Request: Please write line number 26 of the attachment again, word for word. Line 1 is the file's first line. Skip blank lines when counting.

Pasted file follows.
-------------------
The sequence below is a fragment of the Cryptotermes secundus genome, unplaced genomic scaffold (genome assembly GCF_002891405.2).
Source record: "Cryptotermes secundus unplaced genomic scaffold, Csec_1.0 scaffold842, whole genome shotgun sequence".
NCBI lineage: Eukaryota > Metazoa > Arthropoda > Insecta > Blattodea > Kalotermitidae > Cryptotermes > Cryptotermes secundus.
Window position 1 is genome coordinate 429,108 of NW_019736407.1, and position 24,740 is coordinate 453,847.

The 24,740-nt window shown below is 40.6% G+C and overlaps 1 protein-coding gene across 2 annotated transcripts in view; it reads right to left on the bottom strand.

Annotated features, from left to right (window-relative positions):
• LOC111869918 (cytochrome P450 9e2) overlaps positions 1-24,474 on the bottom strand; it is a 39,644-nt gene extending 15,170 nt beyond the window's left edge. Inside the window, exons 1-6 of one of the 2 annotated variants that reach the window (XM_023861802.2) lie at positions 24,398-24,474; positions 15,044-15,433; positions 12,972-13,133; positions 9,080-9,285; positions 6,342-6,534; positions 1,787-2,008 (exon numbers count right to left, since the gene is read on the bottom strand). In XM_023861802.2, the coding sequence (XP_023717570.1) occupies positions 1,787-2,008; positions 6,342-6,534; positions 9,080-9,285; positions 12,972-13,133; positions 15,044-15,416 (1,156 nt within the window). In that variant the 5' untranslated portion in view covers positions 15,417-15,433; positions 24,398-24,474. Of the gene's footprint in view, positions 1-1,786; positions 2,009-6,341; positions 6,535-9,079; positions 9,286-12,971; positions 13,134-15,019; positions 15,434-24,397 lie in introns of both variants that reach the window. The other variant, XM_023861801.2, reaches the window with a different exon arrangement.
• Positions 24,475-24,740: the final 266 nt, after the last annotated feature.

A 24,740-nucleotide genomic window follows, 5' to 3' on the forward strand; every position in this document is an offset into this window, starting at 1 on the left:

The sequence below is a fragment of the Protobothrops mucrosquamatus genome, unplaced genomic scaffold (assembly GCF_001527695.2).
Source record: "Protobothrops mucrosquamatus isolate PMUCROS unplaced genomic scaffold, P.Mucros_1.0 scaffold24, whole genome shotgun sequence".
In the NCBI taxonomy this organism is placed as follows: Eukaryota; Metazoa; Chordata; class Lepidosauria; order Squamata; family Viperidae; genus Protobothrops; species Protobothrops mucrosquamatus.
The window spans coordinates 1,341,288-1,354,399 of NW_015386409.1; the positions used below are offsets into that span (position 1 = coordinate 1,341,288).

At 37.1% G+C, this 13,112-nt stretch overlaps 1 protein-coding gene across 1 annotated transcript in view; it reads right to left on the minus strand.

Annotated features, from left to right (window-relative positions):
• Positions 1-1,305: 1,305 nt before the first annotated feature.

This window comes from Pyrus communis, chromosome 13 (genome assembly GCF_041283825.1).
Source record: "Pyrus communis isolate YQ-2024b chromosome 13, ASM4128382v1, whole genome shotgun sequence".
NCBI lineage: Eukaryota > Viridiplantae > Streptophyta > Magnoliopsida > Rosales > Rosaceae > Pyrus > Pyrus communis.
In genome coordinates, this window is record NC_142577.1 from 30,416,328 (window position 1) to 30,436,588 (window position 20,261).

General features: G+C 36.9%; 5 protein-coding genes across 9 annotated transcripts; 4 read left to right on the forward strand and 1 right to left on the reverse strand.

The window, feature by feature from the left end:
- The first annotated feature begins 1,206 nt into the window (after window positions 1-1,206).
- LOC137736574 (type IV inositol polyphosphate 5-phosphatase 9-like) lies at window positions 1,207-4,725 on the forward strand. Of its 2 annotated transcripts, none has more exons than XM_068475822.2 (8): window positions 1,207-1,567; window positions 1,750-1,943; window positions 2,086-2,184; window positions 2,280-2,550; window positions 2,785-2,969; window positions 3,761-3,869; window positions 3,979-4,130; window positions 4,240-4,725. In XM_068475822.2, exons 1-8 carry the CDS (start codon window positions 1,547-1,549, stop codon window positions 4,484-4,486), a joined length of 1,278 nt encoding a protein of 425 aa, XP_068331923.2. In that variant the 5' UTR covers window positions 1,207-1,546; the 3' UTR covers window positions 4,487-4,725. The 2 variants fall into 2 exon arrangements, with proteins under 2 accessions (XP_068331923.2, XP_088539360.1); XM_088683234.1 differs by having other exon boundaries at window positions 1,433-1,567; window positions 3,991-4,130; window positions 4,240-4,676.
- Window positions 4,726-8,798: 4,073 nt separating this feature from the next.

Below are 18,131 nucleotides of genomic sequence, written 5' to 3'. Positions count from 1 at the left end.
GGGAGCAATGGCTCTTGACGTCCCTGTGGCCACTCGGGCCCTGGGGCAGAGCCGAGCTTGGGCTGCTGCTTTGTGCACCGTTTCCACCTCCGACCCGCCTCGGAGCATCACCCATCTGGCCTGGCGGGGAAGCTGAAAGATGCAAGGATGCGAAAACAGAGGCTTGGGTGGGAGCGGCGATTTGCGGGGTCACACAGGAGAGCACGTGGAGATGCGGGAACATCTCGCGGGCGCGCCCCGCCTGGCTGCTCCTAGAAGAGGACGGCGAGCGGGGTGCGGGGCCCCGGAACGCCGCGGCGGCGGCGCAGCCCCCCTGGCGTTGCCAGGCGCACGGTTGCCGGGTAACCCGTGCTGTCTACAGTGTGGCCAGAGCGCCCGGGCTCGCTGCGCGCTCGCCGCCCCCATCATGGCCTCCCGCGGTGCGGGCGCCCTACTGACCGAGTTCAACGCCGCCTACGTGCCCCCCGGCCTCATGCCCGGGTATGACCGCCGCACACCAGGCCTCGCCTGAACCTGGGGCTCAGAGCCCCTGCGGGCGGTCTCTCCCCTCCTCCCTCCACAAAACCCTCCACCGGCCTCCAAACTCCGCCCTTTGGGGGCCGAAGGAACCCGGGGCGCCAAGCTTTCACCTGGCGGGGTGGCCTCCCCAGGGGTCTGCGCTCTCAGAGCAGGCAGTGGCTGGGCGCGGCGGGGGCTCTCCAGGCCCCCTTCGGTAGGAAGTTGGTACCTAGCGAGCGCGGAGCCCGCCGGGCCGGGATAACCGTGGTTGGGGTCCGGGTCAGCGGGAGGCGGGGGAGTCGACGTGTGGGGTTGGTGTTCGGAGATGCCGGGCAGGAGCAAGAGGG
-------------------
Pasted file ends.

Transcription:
Below are 18,131 nucleotides of genomic sequence, written 5' to 3'. Positions count from 1 at the left end.